param can be
center: resolution will be kept exactly as defined, no scaling will be made,
full: scale the resolution so it uses the entire screen or
full_aspect: scale the resolution to the maximum possible but keep the aspect ratio.
If it does not work, you can try
xrandr --output LVDS1 --set "scaling mode" param
param is one of
KMS Issue: console is limited to small area
One of the low-resolution video ports may be enabled on boot which is causing the terminal to utilize a small area of the screen.
To fix, explicitly disable the port with an i915 module setting. For example, add the following to the end of the kernel line in
If that does not work, you may also try disabling TV1 or VGA1 instead of SVIDEO-1.
Hardware video acceleration
If you want to enable hardware accelerated video decode/encode in multimedia applications (such as VLC or MPlayer) for Intel HD graphics controllers (G45, Sandybridge), install the package, available in the Official Repositories.
To take advantage of VA-API, use a VAAPI supported video player. If you use mplayer, install
/etc/adobe/mms.cfg. If hardware video decoding is still not working, you can also try adding
OverrideGPUValidation = 1.
Glxgears shows low performance results
If you run glxgears in order to check your system's graphics performance, you may notice that glxgears shows results around 60 FPS:
... 311 frames in 5.0 seconds = 61.973 FPS 311 frames in 5.0 seconds = 62.064 FPS 311 frames in 5.0 seconds = 62.026 FPS ...
That is happening not because there is a performance regression, but because your system graphics are using vertical sync (vsync), that means, your display's native frames per second.
Blank screen during boot, when "Loading modules"
If you are using "late start" KMS and the screen goes blank when "Loading modules", it may help to add
intel_agp to the initramfs. See KMS above.
Alternatively, appending the following to the kernel command line seems to work as well:
External monitor connected to laptop flashes black every 30 seconds
If your laptop uses Intel HD graphics and your external LCD is flashing to black every 30 seconds, upgrading your video driver and kernel may help. As of now usingversion 2.14.0-1 and kernel 2.6.37-5 have solved this issue.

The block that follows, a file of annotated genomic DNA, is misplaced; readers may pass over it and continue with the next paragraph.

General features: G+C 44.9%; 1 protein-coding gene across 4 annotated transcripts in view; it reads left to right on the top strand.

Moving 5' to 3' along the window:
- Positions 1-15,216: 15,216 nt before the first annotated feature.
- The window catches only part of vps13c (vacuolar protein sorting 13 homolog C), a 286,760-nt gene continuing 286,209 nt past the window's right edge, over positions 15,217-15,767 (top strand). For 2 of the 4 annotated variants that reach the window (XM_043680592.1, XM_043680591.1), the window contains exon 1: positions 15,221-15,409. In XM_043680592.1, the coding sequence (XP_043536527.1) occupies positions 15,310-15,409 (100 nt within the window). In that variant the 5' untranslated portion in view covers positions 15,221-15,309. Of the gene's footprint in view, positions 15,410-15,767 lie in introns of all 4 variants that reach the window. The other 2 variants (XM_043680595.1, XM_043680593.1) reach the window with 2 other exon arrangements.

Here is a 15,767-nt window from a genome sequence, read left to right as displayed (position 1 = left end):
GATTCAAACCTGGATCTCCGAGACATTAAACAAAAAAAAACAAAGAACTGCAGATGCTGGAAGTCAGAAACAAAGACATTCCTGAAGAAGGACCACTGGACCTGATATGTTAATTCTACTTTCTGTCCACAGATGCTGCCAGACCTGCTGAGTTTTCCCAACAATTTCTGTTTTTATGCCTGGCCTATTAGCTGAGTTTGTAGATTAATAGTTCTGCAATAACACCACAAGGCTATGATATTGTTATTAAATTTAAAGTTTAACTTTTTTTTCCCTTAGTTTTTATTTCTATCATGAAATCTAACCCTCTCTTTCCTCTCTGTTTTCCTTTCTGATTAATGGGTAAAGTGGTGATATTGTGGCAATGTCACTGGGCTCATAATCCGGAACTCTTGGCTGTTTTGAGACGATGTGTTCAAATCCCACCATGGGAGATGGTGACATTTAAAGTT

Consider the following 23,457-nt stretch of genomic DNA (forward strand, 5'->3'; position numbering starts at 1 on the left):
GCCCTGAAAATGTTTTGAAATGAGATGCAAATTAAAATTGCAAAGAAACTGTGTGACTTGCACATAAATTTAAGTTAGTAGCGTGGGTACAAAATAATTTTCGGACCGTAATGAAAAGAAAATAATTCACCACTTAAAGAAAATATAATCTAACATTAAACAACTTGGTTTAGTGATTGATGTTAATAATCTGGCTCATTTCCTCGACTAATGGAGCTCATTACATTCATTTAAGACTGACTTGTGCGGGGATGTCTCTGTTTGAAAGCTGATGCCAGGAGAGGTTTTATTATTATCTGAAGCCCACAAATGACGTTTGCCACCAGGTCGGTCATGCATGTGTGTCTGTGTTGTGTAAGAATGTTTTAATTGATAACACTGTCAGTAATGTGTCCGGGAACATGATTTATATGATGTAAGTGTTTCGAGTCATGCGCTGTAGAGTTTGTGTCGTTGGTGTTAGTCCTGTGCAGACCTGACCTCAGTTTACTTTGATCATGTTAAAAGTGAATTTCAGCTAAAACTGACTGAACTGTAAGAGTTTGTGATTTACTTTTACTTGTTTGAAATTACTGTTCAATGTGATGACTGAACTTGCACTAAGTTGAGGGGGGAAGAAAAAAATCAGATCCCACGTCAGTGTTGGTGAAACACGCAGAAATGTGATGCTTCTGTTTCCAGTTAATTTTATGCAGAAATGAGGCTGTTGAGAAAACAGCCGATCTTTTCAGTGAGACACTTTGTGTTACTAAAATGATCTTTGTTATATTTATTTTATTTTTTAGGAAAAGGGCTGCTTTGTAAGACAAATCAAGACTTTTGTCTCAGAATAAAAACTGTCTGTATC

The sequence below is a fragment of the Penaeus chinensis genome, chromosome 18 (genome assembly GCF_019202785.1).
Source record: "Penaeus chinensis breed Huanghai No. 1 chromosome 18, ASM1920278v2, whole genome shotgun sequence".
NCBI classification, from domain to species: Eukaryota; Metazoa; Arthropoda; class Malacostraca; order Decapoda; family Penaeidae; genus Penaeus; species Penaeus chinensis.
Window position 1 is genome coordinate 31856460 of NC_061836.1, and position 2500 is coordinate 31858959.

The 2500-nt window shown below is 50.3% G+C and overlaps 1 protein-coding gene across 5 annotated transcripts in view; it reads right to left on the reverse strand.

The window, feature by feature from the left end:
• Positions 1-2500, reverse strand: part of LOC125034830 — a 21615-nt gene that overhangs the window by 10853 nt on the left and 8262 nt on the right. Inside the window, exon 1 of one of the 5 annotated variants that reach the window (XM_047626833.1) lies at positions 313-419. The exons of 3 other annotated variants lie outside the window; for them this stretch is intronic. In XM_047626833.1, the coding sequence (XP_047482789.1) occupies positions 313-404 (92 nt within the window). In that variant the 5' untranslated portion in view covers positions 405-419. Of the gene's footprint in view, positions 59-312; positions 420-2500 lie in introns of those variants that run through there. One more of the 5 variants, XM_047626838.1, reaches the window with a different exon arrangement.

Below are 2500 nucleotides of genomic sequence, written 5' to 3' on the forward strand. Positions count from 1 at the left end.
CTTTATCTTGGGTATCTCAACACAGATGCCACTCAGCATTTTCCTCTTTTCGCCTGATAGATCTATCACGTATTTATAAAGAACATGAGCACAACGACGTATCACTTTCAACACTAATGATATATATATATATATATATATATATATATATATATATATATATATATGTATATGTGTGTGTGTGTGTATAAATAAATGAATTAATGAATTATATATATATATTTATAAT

Only a single low-resolution present
If Xorg starts with 800x600 and does not find any other resolutions, it may be because you have an
/etc/X11/xorg.conf file left over from your NVIDIA setup. Simply changing the driver from "nvidia" to "intel" is not sufficient when moving from NVIDIA's
xorg.conf to Intel's. Try to delete
/etc/X11/xorg.conf, letting the driver pick the settings itself.
You can likely fix video tearing by enabling hardware video acceleration.
X freeze/crash with intel driver
If you have issue with X crashing, or GPU hang, or problem with frozen X, then the fix may be to use the "Shadow" option:
Section "Device" Identifier "old intel stuff" Driver "intel" Option "Shadow" "True" Option "DRI" "false" EndSection
Because it disables (most) video acceleration functions, using this fix (Option "Shadow" "True") may cause problems with gnome-screenshot and similar programs like , or .
Another option that can help on some implementations is to enable semaphores in the kernel video driver, by adding
i915.semaphores=1 to the kernel command line. To make this change permanent on GRUB2 installations, changing the kernel command-line entry in
/etc/default/grub and re-running
grub-mkconfig will make that change permanent.
GRUB_CMDLINE_LINUX_DEFAULT="quiet splash i915.semaphores=1"
Adding undetected resolutions
This issue is covered on the Xrandr page.
Setting gamma and brightness
Intel offers no way to adjust these at the driver level. Luckily these can be set with xgamma and xrandr.
Gamma can be set with:
xgamma -gamma 1.0
xrandr --output VGA1 --gamma 1:1:1
Brightness can be set with:
xrandr --output VGA1 --brightness 1.0
- http://intellinuxgraphics.org/documentation.html (includes a list of supported hardware)